Manuscripts, notes, published research sources, correspondence, interviews, clippings, financial and employment records, legal
papers, photographs, posters, original and reproduced graphic material, flyers, memorabilia and other material documenting
the life of Harry Hay. Hay conceptualized and was a co-founder of the Mattachine Society (1950), the first organization to
advocate defense of the civil rights of gays and lesbians on the grounds that they were an oppressed minority. He would remain
active in the gay movement as a writer and speaker throughout his life.The collection documents Hay's writing and research
related to gay history and identity, his engagement with left and progressive politics dating from the mid-1930s, his involvement
in the 1970s and 1980s with researchers exploring the roots of the gay liberation movement, his personal finances and work
history, and his personal relationships.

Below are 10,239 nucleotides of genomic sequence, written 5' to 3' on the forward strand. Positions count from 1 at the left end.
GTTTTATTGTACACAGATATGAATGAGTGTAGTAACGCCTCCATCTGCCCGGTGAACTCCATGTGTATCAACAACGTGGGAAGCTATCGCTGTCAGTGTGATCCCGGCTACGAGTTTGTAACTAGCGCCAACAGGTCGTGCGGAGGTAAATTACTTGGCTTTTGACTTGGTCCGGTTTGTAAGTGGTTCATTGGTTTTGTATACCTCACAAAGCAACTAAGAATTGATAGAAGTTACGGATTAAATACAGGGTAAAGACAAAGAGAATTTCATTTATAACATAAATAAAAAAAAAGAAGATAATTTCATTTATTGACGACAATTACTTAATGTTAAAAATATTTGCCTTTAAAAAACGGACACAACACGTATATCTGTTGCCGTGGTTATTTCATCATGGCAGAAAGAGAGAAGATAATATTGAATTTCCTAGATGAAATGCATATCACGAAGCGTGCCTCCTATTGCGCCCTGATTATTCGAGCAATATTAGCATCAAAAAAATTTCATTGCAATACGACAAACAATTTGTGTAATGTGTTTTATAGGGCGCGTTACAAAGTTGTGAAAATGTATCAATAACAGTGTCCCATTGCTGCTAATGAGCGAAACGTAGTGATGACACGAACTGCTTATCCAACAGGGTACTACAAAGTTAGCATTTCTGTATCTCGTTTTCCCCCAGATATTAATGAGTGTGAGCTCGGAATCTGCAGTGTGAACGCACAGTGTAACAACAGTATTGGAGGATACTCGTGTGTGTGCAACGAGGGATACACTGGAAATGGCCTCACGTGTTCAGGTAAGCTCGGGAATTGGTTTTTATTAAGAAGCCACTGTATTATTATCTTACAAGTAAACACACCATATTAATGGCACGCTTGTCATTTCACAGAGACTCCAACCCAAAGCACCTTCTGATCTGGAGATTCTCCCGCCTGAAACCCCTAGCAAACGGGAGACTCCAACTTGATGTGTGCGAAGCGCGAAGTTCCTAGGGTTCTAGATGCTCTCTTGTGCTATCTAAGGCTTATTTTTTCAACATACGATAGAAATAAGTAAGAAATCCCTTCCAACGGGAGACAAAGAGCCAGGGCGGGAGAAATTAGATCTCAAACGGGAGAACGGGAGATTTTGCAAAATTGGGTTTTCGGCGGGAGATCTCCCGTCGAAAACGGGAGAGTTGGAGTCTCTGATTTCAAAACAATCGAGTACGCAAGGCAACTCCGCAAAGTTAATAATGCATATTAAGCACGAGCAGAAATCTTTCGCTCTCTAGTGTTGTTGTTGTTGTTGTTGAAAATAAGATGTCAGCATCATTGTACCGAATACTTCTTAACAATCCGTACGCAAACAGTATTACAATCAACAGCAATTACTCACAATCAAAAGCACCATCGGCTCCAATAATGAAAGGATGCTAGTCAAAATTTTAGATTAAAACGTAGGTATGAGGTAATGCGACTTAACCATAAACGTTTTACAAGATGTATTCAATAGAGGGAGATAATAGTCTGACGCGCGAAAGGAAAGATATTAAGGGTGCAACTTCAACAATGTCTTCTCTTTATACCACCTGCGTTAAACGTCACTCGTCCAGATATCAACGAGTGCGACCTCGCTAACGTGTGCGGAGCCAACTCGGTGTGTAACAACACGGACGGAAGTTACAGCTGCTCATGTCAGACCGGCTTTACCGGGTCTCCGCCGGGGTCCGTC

Henry (Harry) Hay Jr. was born in 1912 in Worthing, England, to American parents; his father, Henry Hay Sr., managed mining
interests in South Africa, then in Chile. When an accident in 1916 ended the elder Hay's career, the affuent family moved
to Los Angeles, where Harry Hay spent his youth. Hay attended Stanford University for two years, then dropped out in 1932
and sought work as an actor and screenwriter in Depression-era Los Angeles. Hay was drawn to the cooperative ideals and political
activism of the communist party at this time, but distanced by its prohibition of homosexuality among members. In 1938 he
married friend and party member Anita Platky in an effort to adapt to the social conditions of party membership; the couple
moved to New York a year later. When the United States entered the Second World War they returned to Los Angeles, where Hay
found work as an industrial engineer (materials manager) in the war-time aircraft industry.
9.9 Linear Feet
2 archive boxes,
10 flat boxes,
1 clamshell binder,
1 archive carton,
1 envelope, and
2 mapcase drawers
Researchers wishing to publish material must obtain permission in writing from ONE National Gay & Lesbian Archives as the
physical owner of the material. Note that permission to publish does not constitute copyright clearance. ONE National Gay
& Lesbian Archives can grant copyright clearance only for those materials for which we hold copyright. It is the responsibility
of the researcher to obtain copyright clearance for all other materials from the copyright holder(s).
The collection is open to researchers. There are no access restrictions.